The snowdrop’s Latin name is Galanthus, meaning milk-white flower. From a distance, all snowdrops look pretty much the same. But on closer inspection there are subtle variations in flower size, shape and markings. The most commonly available species are Galanthus nivalis and Galanthus ikarieae, but there are now hundreds of named cultivars. The introduction of new varieties is fueled by an active international community of snowdrop enthusiasts who refer to themselves as “galanthophiles”.
Each snowdrop bulb produces two or three long, narrow leaves and one stalk, topped with a snowy-white flower. The blossoms have three large outer petals (sepals) and three much smaller inner petals that overlap to form a tube that’s adorned with lime-green markings. The flowers dangle from arching, whisper-thin stems that allow them to bob to-and-fro in the lightest breeze. On sunny days, the outer petals rise and the blossoms look like they’re ready to take off.
Snowdrops may be planted as bulbs in the fall, or as plants, in the spring. The bulbs are small and should be planted 2 to 3” deep and 2 to 3” apart. For best results, purchase bulbs by mail for fall delivery and plant immediately upon arrival so they don't dry out.
In England, snowdrops are typically dug and divided in the spring, right after they finish blooming and are sold “in the green.” Here in the US, it's unusual to see snowdrops offered as plants. But if you can locate a gardener with a good amount of snowdrops, they may be willing to let you dig up a few clumps and transplant them into your own garden. Shop for snowdrop bulbs HERE.
Snowdrops grow best in cool climates (hardiness zones 3 to 7). They enjoy full sun to light shade and rich, well-drained soil. Snowdrops are only 4 to 6” tall, so are usually planted in clumps to get a bigger impact. They can be grown beneath shade trees and deciduous shrubs, at the front of flower beds or in woodlands, stream sides and other natural settings. To get extra-early flowers, plant the bulbs on a sunny, south-facing slope.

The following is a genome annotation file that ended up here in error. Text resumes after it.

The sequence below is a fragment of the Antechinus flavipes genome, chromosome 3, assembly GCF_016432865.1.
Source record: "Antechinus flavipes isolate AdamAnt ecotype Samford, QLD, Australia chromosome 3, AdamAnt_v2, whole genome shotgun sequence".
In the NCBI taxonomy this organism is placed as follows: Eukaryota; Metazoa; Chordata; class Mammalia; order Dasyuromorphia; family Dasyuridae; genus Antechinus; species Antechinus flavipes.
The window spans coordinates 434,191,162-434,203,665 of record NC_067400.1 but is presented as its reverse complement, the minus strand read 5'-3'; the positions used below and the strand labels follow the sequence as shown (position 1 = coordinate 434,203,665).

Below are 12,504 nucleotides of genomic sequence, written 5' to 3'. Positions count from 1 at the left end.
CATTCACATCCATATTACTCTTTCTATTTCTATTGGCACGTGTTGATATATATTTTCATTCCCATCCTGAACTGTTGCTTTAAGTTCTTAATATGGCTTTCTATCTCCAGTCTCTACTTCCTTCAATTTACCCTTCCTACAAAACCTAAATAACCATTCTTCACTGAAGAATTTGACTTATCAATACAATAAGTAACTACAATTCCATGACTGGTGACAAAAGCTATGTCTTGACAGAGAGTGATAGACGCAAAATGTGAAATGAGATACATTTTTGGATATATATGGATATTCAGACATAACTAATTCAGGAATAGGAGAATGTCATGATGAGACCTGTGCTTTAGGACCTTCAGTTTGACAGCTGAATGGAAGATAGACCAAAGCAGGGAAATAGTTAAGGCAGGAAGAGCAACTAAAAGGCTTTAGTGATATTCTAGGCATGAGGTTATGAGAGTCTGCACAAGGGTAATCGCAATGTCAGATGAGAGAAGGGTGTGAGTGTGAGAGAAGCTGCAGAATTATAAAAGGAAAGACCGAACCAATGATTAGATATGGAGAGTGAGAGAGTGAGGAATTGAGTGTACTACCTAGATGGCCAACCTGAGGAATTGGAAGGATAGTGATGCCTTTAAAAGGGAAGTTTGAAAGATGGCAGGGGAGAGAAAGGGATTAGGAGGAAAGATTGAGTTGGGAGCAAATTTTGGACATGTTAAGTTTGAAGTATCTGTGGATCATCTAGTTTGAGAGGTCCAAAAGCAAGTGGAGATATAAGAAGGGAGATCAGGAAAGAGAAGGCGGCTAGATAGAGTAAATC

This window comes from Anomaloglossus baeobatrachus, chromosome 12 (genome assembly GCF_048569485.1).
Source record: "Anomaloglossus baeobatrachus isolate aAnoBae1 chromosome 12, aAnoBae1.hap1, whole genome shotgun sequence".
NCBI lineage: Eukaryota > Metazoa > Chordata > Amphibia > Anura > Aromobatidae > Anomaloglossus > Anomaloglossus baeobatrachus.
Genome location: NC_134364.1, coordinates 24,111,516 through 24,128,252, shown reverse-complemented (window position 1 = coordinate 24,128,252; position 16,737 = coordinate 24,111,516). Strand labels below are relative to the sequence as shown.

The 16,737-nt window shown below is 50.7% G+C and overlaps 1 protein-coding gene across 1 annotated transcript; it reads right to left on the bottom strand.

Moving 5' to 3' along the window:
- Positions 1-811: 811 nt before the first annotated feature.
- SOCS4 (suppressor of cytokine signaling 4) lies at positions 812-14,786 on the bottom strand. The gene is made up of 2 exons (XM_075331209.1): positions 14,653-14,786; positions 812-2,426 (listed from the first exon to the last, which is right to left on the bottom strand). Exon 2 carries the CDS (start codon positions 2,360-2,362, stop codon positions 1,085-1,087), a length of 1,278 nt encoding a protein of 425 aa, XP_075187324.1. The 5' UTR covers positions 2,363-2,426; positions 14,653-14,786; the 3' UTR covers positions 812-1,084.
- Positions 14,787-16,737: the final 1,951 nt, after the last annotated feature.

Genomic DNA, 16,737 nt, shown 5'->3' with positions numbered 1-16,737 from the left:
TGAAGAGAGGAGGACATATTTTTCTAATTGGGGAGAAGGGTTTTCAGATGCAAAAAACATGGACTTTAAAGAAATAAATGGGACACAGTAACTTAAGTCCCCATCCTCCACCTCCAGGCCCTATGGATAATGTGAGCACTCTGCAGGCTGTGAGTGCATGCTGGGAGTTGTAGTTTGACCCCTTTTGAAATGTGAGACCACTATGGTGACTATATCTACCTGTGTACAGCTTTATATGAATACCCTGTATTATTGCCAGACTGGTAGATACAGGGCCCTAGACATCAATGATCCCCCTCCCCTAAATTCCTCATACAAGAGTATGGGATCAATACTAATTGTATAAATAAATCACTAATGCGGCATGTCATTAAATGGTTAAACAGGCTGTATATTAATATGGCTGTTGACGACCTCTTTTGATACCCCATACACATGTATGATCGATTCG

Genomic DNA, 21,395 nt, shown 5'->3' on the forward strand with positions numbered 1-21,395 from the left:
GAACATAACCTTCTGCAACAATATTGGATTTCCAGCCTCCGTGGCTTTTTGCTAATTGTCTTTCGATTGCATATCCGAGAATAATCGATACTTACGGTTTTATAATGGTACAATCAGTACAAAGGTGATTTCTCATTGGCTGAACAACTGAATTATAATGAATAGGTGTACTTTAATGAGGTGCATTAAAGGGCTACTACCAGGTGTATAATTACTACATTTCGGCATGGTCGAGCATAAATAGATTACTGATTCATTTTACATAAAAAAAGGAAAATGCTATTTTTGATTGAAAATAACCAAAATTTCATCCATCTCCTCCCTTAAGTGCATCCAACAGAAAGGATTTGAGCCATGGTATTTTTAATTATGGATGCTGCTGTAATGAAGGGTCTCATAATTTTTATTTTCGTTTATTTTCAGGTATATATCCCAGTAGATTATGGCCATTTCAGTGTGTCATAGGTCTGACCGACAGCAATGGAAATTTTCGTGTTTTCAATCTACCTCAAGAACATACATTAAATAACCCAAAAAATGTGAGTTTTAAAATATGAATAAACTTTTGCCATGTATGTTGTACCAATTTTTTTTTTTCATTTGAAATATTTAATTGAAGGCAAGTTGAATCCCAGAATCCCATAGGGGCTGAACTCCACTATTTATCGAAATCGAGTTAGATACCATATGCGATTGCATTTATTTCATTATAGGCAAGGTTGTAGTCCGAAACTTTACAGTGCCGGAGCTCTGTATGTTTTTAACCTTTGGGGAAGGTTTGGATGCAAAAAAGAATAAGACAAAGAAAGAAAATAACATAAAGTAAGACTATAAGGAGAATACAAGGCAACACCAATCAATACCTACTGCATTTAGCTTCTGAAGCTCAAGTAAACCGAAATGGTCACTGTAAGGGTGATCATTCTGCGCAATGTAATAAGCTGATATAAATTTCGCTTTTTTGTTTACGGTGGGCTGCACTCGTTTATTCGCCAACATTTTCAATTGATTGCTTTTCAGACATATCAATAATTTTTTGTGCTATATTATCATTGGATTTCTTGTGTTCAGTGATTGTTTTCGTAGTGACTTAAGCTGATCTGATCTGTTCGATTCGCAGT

Snowdrops are often combined with other early-flowering bulbs such as crocus, winter aconite, chionodoxa and scilla siberica. All of these bulbs are good naturalizers and will bloom year after year with little or no attention.
Like other spring-blooming bulbs, snowdrops use their foliage to generate energy for next year’s flowers. Resist the temptation to cut back the leaves or mow them down while they are still green. Within a couple weeks, the foliage will yellow and melt away on its own.
When snowdrops are growing in a location that suits them, the bulbs will multiply and can eventually carpet a large area. The bulbs don’t mind being crowded and rarely need dividing. If you want to move some bulbs to a new area or share them with friends, dig and divide them in early spring, right after flowering and before the foliage begins to yellow. Handle them carefully so the foliage stays attached to the bulbs, and get them back into the ground as quickly as possible.
You may find it takes a couple years to establish large clumps of snowdrops, but once the bulbs have naturalized, you will have flowers every spring for generations to come.
To learn more about early spring bulbs, read: